Experiments in WordPress routing 05

Theme, headers and footers.

PHP 5.2 compatibility

Until now I’ve stuck to PHP 5.2 syntax for this experiments but that enlarges the code base too much; the klein52 library is PHP 5.2 compatible in any case and I will use, from now on, PHP 5.3+ syntax in my code.
Should I use this approach for a distribution plugin I’d fall back to PHP 5.2.

Match any route

From previous experiments I know I can let WordPress handle the request should a route not match the requested path.
I’d like to find out now if I can access the current theme template and functions while handling the request.
A look at the filter calls output tells me the after_setup_theme hook has fired at this point
Filters and actions called before do_parse_request
which means that the theme functions.php file has been included and functions like get_header and get_footer should work.
The code below, when called in the context of the Twenty Fifteen theme, will in fact behave properly.

/**
 * Plugin Name: theAverageDev Routes
 * Plugin URI: http://theAverageDev.com
 * Description: Routing for WordPress
 * Version: 1.0
 * Author: theAverageDev
 * Author URI: http://theAverageDev.com
 * License: GPL 2.0
 */

require 'vendor/autoload_52.php';

/**
 * Support methods
 */
function _dispatch() {
    $found = dispatch( null, null, null, true );
    if ( $found ) {
        die( $found );
    }
}

/**
 * Parse request
 */
add_filter( 'do_parse_request', 'tad_routes_do_parse_request', 1, 3 );
function tad_routes_do_parse_request( $continue, WP $wp, $extra_query_vars ) {

    respond( '/hello/[a:name]', function ( $request ) {
        get_header();
        ?>
        <div id="primary" class="content-area">
            <main id="main" class="site-main" role="main">
                <article class="hentry">
                    <header class="entry-header">
                        <h2 class="entry-title">Hi <?= $request->name ?></h2></header>
                    <div class="entry-content">
                        <p>Lorem ipsum dolor sit amet</p>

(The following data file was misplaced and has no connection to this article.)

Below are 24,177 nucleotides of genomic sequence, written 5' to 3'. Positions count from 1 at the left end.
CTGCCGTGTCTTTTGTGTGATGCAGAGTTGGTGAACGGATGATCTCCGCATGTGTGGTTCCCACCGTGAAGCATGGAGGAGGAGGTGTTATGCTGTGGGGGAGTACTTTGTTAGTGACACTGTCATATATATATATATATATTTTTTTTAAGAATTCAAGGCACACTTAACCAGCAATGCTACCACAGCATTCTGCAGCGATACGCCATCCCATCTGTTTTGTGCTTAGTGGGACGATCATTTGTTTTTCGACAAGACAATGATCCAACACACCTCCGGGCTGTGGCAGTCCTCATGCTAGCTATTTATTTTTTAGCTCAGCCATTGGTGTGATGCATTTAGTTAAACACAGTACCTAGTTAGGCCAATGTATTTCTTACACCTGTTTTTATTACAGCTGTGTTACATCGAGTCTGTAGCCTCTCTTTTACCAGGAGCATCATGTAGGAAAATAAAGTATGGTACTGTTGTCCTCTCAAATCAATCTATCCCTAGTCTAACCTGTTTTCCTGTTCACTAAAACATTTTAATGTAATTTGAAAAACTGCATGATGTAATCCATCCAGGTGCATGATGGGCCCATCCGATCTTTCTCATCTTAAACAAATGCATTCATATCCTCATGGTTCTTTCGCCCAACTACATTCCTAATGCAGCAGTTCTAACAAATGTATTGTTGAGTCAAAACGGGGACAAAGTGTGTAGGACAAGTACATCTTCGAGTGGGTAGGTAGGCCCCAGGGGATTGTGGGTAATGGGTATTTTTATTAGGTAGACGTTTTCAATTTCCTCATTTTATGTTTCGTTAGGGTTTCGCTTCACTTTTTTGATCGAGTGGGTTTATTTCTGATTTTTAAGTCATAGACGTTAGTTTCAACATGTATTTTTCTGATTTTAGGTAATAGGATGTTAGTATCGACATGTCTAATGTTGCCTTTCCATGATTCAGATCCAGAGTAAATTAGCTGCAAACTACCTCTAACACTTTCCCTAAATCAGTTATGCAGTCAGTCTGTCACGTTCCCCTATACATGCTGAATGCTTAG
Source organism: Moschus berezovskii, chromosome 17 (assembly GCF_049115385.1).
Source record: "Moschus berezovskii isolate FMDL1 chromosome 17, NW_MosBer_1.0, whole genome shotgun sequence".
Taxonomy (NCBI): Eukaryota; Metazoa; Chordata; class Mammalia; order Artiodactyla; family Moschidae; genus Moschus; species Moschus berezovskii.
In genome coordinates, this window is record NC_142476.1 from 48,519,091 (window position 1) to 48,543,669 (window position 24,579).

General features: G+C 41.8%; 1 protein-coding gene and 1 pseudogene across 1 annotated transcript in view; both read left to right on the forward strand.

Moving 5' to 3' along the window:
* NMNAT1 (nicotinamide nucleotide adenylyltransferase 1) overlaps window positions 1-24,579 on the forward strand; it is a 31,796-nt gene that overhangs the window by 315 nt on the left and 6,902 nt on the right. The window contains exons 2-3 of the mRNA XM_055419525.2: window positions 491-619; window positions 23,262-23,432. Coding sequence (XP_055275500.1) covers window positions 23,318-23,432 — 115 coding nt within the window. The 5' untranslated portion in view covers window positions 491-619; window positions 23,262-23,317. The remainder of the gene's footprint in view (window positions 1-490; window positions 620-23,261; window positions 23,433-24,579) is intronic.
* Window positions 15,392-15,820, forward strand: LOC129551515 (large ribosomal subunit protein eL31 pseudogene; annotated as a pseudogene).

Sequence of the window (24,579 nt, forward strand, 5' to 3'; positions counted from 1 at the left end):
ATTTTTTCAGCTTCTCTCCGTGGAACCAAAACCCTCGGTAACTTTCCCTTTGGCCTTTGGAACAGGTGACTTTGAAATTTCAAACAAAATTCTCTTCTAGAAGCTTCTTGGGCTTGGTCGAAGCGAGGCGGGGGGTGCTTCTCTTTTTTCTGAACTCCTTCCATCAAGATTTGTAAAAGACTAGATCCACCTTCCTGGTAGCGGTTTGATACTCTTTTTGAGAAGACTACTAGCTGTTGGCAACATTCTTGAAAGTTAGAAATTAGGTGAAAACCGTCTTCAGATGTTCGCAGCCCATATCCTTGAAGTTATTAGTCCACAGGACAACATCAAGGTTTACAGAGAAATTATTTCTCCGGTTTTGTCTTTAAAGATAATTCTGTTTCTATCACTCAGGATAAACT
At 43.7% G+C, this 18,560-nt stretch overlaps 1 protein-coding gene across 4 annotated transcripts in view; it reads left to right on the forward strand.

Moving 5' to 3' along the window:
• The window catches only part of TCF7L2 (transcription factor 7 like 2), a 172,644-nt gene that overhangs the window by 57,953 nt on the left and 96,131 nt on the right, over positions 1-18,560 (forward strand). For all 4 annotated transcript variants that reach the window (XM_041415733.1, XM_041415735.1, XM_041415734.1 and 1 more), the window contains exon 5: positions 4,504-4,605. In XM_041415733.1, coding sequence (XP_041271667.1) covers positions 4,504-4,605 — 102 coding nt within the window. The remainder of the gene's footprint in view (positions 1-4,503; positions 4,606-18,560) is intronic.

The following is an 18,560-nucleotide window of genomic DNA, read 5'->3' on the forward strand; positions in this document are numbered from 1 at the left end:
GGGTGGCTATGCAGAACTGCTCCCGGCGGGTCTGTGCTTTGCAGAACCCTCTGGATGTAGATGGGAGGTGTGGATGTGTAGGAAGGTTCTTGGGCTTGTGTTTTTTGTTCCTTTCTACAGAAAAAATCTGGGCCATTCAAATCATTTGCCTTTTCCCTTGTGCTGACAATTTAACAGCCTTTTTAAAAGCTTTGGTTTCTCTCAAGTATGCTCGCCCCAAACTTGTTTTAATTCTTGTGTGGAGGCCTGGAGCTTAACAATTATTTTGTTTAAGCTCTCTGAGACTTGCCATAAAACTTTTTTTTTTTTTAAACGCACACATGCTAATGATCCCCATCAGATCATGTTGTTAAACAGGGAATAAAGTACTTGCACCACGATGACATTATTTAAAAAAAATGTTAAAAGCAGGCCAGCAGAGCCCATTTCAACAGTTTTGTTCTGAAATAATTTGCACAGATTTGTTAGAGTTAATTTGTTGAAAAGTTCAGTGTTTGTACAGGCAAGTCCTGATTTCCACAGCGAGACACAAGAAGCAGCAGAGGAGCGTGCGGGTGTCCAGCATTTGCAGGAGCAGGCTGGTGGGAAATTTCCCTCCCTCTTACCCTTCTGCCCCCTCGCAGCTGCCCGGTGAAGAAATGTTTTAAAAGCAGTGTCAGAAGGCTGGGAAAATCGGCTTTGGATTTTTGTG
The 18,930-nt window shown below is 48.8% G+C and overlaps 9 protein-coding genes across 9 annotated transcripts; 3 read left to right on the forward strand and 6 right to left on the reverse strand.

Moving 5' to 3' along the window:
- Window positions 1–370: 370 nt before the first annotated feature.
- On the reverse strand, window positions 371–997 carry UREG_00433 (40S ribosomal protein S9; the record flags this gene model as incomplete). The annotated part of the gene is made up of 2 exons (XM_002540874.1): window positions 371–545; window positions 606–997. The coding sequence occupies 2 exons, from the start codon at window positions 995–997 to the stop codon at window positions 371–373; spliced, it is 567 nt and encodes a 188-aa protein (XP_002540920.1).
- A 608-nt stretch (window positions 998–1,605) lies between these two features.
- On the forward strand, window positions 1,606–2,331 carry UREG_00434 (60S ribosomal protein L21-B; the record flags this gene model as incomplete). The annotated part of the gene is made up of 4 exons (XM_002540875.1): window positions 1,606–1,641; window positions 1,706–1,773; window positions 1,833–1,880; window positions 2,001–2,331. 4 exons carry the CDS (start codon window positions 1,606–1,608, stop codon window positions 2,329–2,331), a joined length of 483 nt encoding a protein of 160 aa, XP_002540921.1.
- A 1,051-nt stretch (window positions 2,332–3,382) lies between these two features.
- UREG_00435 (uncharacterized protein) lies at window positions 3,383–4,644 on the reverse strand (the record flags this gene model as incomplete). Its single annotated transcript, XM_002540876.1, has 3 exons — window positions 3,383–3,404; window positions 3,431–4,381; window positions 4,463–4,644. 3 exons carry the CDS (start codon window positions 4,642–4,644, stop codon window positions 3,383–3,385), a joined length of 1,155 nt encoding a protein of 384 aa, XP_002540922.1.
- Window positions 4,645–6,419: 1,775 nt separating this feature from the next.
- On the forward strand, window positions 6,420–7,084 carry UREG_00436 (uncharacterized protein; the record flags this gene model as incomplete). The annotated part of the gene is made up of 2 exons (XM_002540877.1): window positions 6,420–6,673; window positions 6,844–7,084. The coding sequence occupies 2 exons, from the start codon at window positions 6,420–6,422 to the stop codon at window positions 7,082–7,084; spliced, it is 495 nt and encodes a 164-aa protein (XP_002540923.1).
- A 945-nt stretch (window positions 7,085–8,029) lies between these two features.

</div>
                </article>
            </main>
        </div>
        <?php
        get_footer();
    } );

    dispatch_or_continue();

    return $continue;
}

Once the markup is aligned to what the theme uses the route output will be able to call in WordPress specific theme functions.
This is a big selling point for this solution: had I to completely re-invent the wheel on this front it would be a game stopper.
Hi route output

WordPress templating system requires functions like get_header and get_footer to be called in each view template and that’s how the template inheritance problem is solved.
The klein52 library inherits the same behaviour the klein.php library implements and allows the definition of catch-all routes that will match any path.
This allows, keeping the result the same, to call the header and footer functions in those routes and have them output before and after each content area.

/**
 * Plugin Name: theAverageDev Routes
 * Plugin URI: http://theAverageDev.com
 * Description: Routing for WordPress
 * Version: 1.0
 * Author: theAverageDev
 * Author URI: http://theAverageDev.com
 * License: GPL 2.0
 */

require 'vendor/autoload_52.php';

/**
 * Support methods
 */
function _dispatch() {
    $found = dispatch( null, null, null, true );
    if ( $found ) {
        die( $found );
    }
}

/**
 * Parse request
 */
add_filter( 'do_parse_request', 'tad_routes_do_parse_request', 1, 3 );
function tad_routes_do_parse_request( $continue, WP $wp, $extra_query_vars ) {
    respond( '*', function () {
        get_header();
    } );

    respond( '/hello/[a:name]', function ( $request ) {
        ?>
        <div id="primary" class="content-area">
            <main id="main" class="site-main" role="main">
                <article class="hentry">
                    <header class="entry-header">
                        <h2 class="entry-title">Hi <?= $request->name ?></h2></header>
                    <div class="entry-content">
                        <p>Lorem ipsum dolor sit amet</p>
                    </div>
                </article>
            </main>
        </div>
        <?php
    } );

    respond( '*', function () {
        get_footer();
    } );

    dispatch_or_continue();

    return $continue;
}

The problem with this approach is that the * route will always match and the markup contained in the header and footer will always be loaded even if no defined routes match the requested path.
WordPress will make sure the header and footer are loaded only once in the page flow so using catch-all routes to load the header and the footer will compromise following markup should no matching routes be found.
In short terms this means the approach is fine if WordPress is never going to handle requests but will probably break, according to the used theme, in a different case.
This post code is on on GitHub.

Next

I will test the possibilities and limits of this approach for multisite installations.

I appreciate your input